It’s no secret that James J. “JJ” Buettgen has plans to shake up Ruby Tuesday Inc.
During the company’s latest earnings announcement — Buettgen’s first since becoming chief executive on Dec. 1 — he said the company would close all of its 13 Marlin & Ray’s restaurants and that it also planned to close its Wok Hay concept and sell the company’s two Truffles Grill locations.
The goal, he said, was to refocus the Maryville, Tenn.-based company on its core Ruby Tuesday brand. The company also plans to expand Lime Fresh Mexican Grill, the fast-casual concept it acquired last year.
The company has already made changes at its Ruby Tuesday restaurants, Buettgen said, including a focus on serving high-quality food free of MSG and high-fructose corn syrup. Restaurants only serve fresh, not frozen, he said, an important differentiator for many consumers.
The décor and quality of service are also differentiators for the company’s 709 company-owned and 77 franchised Ruby Tuesday locations, Buettgen said.
“I think what you’ll see in the coming quarters is that you’ll start to see some of the refinements that we discussed,” he said. “You’ll start seeing new menu items and a greater range on price points.”
He added, “To me, that’s an example of where there’s an opportunity for us to better communicate.”
Effectively communicating the story and offerings of Ruby Tuesday to consumers, he noted, will be a big part of its future success. Buettgen was was most recently senior vice president and chief marketing officer at Darden Restaurants Inc. He took over the Ruby Tuesday role from Sandy Beall, who founded the company 40 years ago.
Buettgen spoke with Nation’s Restaurant News about what to expect from Ruby Tuesday during his first year on the job.
About a year ago, Marlin & Ray’s was considered the future of the company. Why didn’t the concept work, and why did your team decide to shut it down?
The decision to close Marlin & Ray’s was made to focus on the upside we have at Ruby Tuesday. We want to make sure we’re focusing on the right aspects of our business. The priority is driving guest count and same-store sales at Ruby Tuesday.
If you think back to it, really, the Marlin & Ray’s concept was more about conversion of Ruby Tuesdays rather than building new units. Given that there’s a lot going on at Ruby Tuesday, we want to focus on that business.
What caused problems at Marlin & Ray’s? Was it related to broader casual-dining trends?
To me, if you compare the decision to close Marlin & Ray’s as opposed to expanding Lime Fresh, it’s not about casual dining versus fast casual; it’s about comparing how the two brands performed in each segment.
Lime is in not only in the fastest-growing overall segment within fast casual, but the Mexican segment itself is a really high growth sector. Seafood [Marlin & Ray’s] has been a relatively flat to declining segment in recent years.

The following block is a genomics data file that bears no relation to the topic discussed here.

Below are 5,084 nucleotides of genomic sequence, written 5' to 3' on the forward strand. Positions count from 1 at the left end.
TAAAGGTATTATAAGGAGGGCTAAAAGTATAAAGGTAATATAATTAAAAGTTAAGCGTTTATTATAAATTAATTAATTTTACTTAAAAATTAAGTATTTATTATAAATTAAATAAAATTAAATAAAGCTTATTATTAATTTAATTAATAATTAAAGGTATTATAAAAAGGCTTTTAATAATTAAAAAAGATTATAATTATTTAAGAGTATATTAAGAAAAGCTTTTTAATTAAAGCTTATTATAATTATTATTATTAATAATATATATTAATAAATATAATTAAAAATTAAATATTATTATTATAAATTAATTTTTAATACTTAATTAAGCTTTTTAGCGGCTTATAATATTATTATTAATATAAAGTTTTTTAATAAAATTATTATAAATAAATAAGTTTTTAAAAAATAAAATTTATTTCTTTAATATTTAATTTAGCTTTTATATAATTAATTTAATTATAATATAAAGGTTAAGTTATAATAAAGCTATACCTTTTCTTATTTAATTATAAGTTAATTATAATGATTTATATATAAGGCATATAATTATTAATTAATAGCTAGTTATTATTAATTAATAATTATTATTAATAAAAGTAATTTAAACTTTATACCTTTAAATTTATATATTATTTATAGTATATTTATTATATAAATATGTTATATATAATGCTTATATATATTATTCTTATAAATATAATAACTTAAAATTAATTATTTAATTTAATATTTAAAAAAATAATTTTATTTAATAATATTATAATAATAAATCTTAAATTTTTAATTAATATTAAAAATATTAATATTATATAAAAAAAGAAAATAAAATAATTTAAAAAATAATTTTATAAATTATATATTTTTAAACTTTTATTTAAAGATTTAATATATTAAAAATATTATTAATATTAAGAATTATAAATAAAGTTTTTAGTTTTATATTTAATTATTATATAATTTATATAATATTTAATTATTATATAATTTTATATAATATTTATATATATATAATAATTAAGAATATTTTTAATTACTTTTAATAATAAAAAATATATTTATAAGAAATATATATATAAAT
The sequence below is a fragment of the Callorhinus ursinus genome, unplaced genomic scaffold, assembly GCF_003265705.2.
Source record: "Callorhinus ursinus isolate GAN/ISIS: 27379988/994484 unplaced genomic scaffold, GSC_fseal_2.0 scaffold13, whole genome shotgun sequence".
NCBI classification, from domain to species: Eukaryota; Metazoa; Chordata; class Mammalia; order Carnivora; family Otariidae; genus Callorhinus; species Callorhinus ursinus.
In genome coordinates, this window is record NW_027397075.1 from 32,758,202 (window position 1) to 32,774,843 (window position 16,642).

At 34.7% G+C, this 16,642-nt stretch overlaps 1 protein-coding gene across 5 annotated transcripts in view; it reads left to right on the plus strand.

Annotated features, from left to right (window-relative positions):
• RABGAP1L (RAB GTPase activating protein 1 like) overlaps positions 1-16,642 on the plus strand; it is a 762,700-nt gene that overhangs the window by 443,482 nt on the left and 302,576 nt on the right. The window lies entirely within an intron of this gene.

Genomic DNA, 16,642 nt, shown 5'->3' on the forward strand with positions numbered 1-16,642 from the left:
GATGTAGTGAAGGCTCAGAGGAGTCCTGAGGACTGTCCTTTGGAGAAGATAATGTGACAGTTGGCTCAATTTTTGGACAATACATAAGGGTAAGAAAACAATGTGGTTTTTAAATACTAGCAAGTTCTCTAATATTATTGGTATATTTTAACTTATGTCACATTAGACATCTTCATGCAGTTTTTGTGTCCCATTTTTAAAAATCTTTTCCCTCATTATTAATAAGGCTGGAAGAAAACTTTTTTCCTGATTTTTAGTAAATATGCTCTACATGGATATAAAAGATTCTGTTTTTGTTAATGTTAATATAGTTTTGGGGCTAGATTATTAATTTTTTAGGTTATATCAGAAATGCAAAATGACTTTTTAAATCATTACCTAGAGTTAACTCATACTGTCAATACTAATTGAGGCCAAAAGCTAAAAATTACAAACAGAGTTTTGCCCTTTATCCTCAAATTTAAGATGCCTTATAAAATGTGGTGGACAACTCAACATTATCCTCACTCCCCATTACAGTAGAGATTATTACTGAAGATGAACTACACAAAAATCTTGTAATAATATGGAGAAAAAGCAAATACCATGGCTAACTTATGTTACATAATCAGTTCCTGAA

What makes Lime Fresh worth not only keeping in your portfolio, but also expanding?
I think there are a couple things that are different about Lime Fresh if you take a look at the brand holistically. As I look at it, Lime, to some degree, creates a niche between traditional fast-casual dining and casual dining. There’s a bit more of a casual element, where our employees bring food out to guests. There are different areas of the restaurant where you can be closer to the salsa bar or closer to lots of energy, or you can find somewhere quiet to sit.
It’s a great place to hang out. It’s a much less utilitarian experience than most fast-casual restaurants out there.
Throughout the 2000s, former CEO Sandy Beall tried to reposition Ruby Tuesday as a higher-end casual-dining destination. Do you plan to continue that trend?
We’re early on in our thoughts for strategic change, but there are a couple of things I can tell you that you’ll see from Ruby Tuesday going forward. Directionally, you’ll see the brand steer toward affordability and approachability. You may see a menu that’s got a wider range of price points and foods that are less center-of-the-plate, entrée-driven. You’ll see more sandwiches and salads fitting a broader range of occasions.
There have been a lot of changes made to the brand. We just haven’t told the story well enough yet. To many guests, the perception of Ruby Tuesday is still locked in a date that was prior to those changes. We want to find a way to tell the story and take advantage of the changes we’ve already made.
You mentioned in the earnings call that Ruby Tuesday would double down on its marketing efforts. Can you discuss any specific plans for social media, television or print?
I think it’s a little bit of all of the above. Up until about a year and half ago, [the focus] has been couponing and local advertising. This last year we’ve made an investment in national advertising and cable to show our advertising more consistently. You’ll see us use more advertising tactics throughout the year.
How will your experience as a CMO help inform your performance as a CEO?
I think my background will benefit me in that whether it was within restaurants, or the entertainment industry, or consumer packaged goods, I’ve spent most of my career trying to find out what’s important to consumers, really understanding what opportunities present themselves in different markets, and what customers want in different product categories. I’ve focused on how to position brands to take advantage of opportunities to enhance the business.
In this business, where the fit is really good is that there have been so many great changes made to the Ruby Tuesday brand over time. I think that skill set is a pretty good fit for the opportunity here at Ruby Tuesday.